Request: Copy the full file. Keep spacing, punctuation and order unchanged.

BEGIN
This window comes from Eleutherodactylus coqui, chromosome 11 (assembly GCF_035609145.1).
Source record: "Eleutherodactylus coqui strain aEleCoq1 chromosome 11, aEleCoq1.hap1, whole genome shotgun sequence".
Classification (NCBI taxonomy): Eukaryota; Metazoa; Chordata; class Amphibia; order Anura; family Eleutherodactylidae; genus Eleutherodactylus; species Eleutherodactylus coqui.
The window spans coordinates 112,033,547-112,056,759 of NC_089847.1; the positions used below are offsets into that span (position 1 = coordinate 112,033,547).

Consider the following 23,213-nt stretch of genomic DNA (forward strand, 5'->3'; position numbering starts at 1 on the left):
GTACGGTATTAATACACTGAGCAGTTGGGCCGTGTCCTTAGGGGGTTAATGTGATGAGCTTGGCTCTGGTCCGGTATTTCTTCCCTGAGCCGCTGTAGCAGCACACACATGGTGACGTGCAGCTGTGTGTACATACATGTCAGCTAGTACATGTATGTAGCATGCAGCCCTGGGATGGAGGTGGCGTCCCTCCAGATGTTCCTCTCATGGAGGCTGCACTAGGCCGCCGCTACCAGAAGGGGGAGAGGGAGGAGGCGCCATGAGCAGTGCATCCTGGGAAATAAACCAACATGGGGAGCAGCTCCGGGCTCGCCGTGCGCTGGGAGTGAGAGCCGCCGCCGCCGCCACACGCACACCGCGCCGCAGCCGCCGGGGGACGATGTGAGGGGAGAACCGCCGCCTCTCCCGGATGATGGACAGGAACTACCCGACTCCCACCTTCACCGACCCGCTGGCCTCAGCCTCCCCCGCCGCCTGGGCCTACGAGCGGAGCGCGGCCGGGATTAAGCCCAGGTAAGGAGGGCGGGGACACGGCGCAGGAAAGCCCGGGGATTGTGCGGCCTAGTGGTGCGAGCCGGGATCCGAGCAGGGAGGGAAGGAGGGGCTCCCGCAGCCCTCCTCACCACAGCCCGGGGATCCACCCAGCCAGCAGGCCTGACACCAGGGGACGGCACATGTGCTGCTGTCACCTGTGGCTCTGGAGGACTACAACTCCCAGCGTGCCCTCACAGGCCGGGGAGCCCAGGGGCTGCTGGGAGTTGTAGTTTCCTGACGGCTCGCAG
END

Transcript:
This window comes from Eleutherodactylus coqui, chromosome 11 (assembly GCF_035609145.1).
Source record: "Eleutherodactylus coqui strain aEleCoq1 chromosome 11, aEleCoq1.hap1, whole genome shotgun sequence".
Classification (NCBI taxonomy): Eukaryota; Metazoa; Chordata; class Amphibia; order Anura; family Eleutherodactylidae; genus Eleutherodactylus; species Eleutherodactylus coqui.
The window spans coordinates 112,033,547-112,056,759 of NC_089847.1; the positions used below are offsets into that span (position 1 = coordinate 112,033,547).

Consider the following 23,213-nt stretch of genomic DNA (forward strand, 5'->3'; position numbering starts at 1 on the left):
GTACGGTATTAATACACTGAGCAGTTGGGCCGTGTCCTTAGGGGGTTAATGTGATGAGCTTGGCTCTGGTCCGGTATTTCTTCCCTGAGCCGCTGTAGCAGCACACACATGGTGACGTGCAGCTGTGTGTACATACATGTCAGCTAGTACATGTATGTAGCATGCAGCCCTGGGATGGAGGTGGCGTCCCTCCAGATGTTCCTCTCATGGAGGCTGCACTAGGCCGCCGCTACCAGAAGGGGGAGAGGGAGGAGGCGCCATGAGCAGTGCATCCTGGGAAATAAACCAACATGGGGAGCAGCTCCGGGCTCGCCGTGCGCTGGGAGTGAGAGCCGCCGCCGCCGCCACACGCACACCGCGCCGCAGCCGCCGGGGGACGATGTGAGGGGAGAACCGCCGCCTCTCCCGGATGATGGACAGGAACTACCCGACTCCCACCTTCACCGACCCGCTGGCCTCAGCCTCCCCCGCCGCCTGGGCCTACGAGCGGAGCGCGGCCGGGATTAAGCCCAGGTAAGGAGGGCGGGGACACGGCGCAGGAAAGCCCGGGGATTGTGCGGCCTAGTGGTGCGAGCCGGGATCCGAGCAGGGAGGGAAGGAGGGGCTCCCGCAGCCCTCCTCACCACAGCCCGGGGATCCACCCAGCCAGCAGGCCTGACACCAGGGGACGGCACATGTGCTGCTGTCACCTGTGGCTCTGGAGGACTACAACTCCCAGCGTGCCCTCACAGGCCGGGGAGCCCAGGGGCTGCTGGGAGTTGTAGTTTCCTGACGGCTCGCAG